I got into some hot water in a Facebook group for Michigan Festival goers when I pointed out what I thought was a little strange. I said something like, “The only time in my life when I have to confront trans people personally is at the one place where I shouldn’t have to.” Meaning the festival. Because I don’t have any trans friends. I don’t have any Tea Party friends, either, or friends who are in the Michigan Militia. Why would I? How could I?
The gender-worshipping movement mocks the experiences of girls and women around the world. It tells us we don’t actually exist, that our biology is not destiny when, in fact, for many females, it is exactly that. This movement, for lack of a better term, is, at its core, anti-feminist.
Nonetheless, there were women who considered my not befriending trans-people to be ‘hateful.’ But if I don’t know any trans people personally, how can I hate them? I just don’t. I have a lot of emotions around the whole thing, that’s true, but honestly, hate speech? I only said that I don’t have any trans* friends. I guess that old Cotton Ceiling is getting thinner and thinner. But for some reason, I’m expected to disregard everything I’ve learned in the last thirty or forty years, all my work with lesbian/gay organizations, my formal schooling and my informal schooling, along with everything I’ve survived. I came out as a lesbian when I was fourteen, in 1969, and have been a feminist since I understood what that meant. I was an athlete and a Tomboy; today, I could easily be a candidate for puberty-blocking hormones, later, surgery, if I happened to have liberal parents with money–or who wanted to get on the Jerry Springer show.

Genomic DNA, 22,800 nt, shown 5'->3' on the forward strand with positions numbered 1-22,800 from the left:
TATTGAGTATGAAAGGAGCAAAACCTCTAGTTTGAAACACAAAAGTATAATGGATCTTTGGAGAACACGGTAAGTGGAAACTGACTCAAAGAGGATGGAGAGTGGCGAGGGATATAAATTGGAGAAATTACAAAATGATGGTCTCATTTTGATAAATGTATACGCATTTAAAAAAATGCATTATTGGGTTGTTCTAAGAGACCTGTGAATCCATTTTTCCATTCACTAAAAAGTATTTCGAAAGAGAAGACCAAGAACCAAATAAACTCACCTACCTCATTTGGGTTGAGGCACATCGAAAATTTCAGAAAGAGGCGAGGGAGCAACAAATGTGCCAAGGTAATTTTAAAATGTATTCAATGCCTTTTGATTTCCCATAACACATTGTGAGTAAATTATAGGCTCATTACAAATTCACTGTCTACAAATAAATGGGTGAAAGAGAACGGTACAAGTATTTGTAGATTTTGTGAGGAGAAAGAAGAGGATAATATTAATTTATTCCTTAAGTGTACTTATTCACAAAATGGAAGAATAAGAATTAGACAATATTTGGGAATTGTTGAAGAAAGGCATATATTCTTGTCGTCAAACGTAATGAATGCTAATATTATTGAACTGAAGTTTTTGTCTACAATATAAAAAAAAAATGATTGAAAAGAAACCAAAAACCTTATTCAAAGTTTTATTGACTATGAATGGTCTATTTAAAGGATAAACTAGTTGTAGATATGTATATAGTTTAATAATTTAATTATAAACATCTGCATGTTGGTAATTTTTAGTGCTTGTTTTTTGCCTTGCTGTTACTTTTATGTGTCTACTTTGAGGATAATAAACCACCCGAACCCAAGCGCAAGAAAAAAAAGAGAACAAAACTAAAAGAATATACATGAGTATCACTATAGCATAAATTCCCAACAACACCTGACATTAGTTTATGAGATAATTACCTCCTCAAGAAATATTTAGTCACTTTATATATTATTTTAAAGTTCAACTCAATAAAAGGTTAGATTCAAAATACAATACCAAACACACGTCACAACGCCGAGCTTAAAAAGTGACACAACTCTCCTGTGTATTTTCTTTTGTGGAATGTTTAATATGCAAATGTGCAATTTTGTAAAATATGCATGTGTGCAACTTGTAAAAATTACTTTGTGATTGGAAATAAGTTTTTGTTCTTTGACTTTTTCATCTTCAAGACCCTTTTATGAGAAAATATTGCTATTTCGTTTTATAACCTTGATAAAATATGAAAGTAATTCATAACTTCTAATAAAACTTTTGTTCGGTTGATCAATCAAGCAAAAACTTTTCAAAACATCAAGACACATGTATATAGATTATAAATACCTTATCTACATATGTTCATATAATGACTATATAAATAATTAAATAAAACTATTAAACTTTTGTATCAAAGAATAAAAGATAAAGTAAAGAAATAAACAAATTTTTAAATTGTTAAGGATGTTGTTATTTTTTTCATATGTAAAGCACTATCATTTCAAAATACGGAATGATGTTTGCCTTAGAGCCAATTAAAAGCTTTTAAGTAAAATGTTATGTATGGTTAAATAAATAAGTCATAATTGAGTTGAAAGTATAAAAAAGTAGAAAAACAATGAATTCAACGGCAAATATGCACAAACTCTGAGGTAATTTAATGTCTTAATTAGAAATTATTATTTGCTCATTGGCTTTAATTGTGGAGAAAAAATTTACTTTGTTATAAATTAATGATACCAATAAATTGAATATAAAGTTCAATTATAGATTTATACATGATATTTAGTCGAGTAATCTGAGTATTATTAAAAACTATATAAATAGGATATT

I always liked girls. I remember reading about Christine Jorgensen, the trans-sexual, and thinking that I would have to do that if I wanted to marry a girl, and I did want to marry a girl. First, my next door neighbor, Chrissy Johnson. But then my life changed. Someone brought to our house a copy of the underground newspaper “The Berkley Barb,” and there on the front page, was a photograph of women, marching arm-in-arm down a street, holding signs that said “Lesbian Power!” and the like. I was enchanted. I knew I had found my People. And from then on, I had a name for myself. I was gay. I was a dyke. I was a lesbian. I didn’t have to pretend I was a boy or a man, and I didn’t want to.